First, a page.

Southpaws can be especially effective on picking off runners at first, but only if their technique is sound.
In this drill left-handers can perfect their pickoff move and keep runners at first honest and on their guard.
Benefits of the Drill
This drill is one of my favorites in all of coaching. Not because it's easy to teach, easy for the athlete to perform, even easy to set up or even fun to do?but because the outcome of the drill makes runners on first base look like they are in a daze.
Setting Up the Drill
You need two players to run this drill. One, of course, is your pitcher, and then you can grab anyone else who can catch a ball, but it should preferably be your first baseman.
Have your pitcher sit on a chair, not a bench that has a back to it. Make sure his feet are just wider than shoulder width apart and that each foot has a good strong base (meaning that they are on the balls of the big toe).
Both of his feet should be pointing towards what would be first base and where your second athlete will be stationed. His front shoulder should be closed and pointing toward what would be the plate. Eyes should also be looking at where the plate would be.
How the Drill Works
Begin with glove and throwing hand at chest position. Break your hands on "go" from the coach. The left hand follows the arm action during a normal pitch as well as does the right arm.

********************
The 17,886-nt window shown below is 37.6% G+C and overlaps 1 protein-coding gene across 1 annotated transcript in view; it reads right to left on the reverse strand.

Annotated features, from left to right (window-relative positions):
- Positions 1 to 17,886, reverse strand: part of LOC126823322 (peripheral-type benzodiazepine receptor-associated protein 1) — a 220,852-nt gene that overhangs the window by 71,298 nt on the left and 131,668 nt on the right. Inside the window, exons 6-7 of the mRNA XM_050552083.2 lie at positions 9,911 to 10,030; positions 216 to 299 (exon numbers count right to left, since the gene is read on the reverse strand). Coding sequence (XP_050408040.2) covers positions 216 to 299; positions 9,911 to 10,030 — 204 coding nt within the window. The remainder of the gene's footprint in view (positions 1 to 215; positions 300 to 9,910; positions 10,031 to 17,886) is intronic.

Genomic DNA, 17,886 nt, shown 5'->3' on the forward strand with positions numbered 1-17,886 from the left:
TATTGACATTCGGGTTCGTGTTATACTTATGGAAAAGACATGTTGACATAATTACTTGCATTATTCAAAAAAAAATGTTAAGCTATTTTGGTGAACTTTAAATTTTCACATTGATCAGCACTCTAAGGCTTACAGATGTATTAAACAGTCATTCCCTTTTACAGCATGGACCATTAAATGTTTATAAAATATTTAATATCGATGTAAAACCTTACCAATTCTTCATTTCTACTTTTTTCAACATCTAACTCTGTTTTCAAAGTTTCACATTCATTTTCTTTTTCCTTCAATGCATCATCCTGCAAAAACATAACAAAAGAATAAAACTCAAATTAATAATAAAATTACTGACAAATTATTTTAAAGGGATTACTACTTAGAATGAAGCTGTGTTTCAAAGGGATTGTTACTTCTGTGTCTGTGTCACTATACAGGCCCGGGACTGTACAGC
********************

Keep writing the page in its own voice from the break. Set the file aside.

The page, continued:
The front side, or the right arm and shoulder should be pointing and having an action towards home plate, while actually on a path somewhere in between homeplate and first base.
Level of Difficulty
However, the left hand and the ball will throw towards first base. At first, this is very difficult for some athletes to do, but if you drill it, it will pay huge dividends.
Because of that difficulty, we isolate the upper half of the torso by sitting on the chair. You can incorporate the feet and hips when you first get the arms and head doing what it should. (The deception comes with the runners trying to see a tip from the pitcher indicating a move to home.)
Confusion of the Runner
Runners look at the head, the legs and feet, and the front side. Well, if that front side appears that it is going home, the runner will believe that the rest of the body will follow. Before he hears the umpire punch him out, he doesn't know what happened.